Small charity sector suffers from skills deficit, survey reveals

A lack of expertise in areas such as fundraising puts more pressure on overstretched organisations, says Pauline Broomhead of the Foundation for Social Improvement

Pauline Broomhead
Pauline Broomhead

Many small charities are struggling in areas such as fundraising and long-term strategic planning because of skills gaps, new research shows.

The UK Small Charity Sector Skills Survey 12/13 was published yesterday by the Foundation for Social Improvement, a charity that supports small charities by providing training, advocacy and support.

It drew responses from 308 charities with annual turnovers of less than £1.5m. Thirty-seven per cent of respondents said they could not improve their services because of skills gaps among staff; 66 per cent said they had no funding available for training and development.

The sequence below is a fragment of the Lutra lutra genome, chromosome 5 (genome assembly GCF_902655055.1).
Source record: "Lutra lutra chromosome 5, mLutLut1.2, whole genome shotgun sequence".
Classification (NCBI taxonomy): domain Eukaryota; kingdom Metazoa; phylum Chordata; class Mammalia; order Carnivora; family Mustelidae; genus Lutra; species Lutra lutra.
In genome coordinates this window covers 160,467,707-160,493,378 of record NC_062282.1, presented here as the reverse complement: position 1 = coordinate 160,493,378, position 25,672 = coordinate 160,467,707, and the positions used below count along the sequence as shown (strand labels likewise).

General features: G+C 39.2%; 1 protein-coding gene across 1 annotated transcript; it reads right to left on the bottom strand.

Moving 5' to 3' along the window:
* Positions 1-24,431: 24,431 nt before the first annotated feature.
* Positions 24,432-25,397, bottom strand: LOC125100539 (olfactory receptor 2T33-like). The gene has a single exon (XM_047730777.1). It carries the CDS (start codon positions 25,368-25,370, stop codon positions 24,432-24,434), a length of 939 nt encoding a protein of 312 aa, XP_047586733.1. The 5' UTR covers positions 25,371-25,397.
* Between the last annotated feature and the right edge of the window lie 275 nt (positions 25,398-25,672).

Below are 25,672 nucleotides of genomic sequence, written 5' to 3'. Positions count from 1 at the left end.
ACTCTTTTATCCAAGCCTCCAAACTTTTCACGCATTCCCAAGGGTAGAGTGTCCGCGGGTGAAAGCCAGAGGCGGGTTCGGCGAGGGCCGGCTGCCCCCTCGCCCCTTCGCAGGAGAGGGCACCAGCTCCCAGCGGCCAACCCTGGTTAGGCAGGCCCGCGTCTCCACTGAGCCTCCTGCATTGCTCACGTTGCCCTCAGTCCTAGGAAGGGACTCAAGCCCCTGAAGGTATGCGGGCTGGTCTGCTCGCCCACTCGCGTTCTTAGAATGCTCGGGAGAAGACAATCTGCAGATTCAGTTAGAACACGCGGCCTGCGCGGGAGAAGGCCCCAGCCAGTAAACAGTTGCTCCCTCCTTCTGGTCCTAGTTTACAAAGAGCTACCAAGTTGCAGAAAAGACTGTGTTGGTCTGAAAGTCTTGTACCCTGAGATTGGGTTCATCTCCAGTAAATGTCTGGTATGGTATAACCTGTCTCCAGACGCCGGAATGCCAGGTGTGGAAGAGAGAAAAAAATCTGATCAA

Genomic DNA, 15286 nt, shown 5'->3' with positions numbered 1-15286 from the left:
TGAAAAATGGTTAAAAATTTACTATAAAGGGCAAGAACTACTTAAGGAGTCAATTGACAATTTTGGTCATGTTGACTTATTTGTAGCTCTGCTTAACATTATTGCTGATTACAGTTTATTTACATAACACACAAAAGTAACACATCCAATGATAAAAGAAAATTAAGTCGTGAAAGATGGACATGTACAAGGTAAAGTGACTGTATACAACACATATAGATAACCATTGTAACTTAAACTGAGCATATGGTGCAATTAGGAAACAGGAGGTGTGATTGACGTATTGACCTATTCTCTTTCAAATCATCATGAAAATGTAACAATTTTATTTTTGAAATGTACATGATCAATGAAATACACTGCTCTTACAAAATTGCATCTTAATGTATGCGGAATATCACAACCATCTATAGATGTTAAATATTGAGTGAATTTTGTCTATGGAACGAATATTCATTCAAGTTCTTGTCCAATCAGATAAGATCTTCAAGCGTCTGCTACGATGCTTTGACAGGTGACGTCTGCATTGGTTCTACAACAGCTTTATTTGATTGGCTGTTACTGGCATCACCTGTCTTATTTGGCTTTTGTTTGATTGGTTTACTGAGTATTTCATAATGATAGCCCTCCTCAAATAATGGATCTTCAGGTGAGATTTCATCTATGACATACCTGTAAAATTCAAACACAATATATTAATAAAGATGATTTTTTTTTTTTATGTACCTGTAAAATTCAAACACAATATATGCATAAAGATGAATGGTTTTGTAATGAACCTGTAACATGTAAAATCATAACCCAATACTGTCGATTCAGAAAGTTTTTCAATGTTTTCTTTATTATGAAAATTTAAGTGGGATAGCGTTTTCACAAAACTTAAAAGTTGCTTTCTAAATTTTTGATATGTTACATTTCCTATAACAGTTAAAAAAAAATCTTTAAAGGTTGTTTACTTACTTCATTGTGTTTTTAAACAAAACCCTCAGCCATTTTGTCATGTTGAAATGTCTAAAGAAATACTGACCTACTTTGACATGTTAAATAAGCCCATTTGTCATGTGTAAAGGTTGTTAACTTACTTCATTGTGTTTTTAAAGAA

Pauline Broomhead, chief executive of the FSI, launched the survey on Monday evening. It is sponsored by the Institute of Fundraising and the Cabinet Office.

Broomhead said that many small charities had adequate skills in terms of completing applications for funding from local authorities, this source of income was in decline. Thirty-five per cent of respondents to the survey said they did not have the necessary skills or experience in areas such as dealing with major donors, or in corporate or online fundraising.

"Although all charities are facing increased pressures during this time of economic uncertainty, these issues place a greater strain on small charities," Broomhead said. "These organisations are already overstretched, with staff taking on multiple roles and a heavy reliance placed on volunteers to deliver services."

Fifty-seven per cent of respondents to the survey said that fundraising vacancies were the hardest to fill.

The event on Monday also featured the launch of this year’s Small Charity Week, which takes place from 17 to 22 June. Small charities can sign up for free initiatives and competitions, and advice and guidance from third sector and business experts.

Jenna Pudelek

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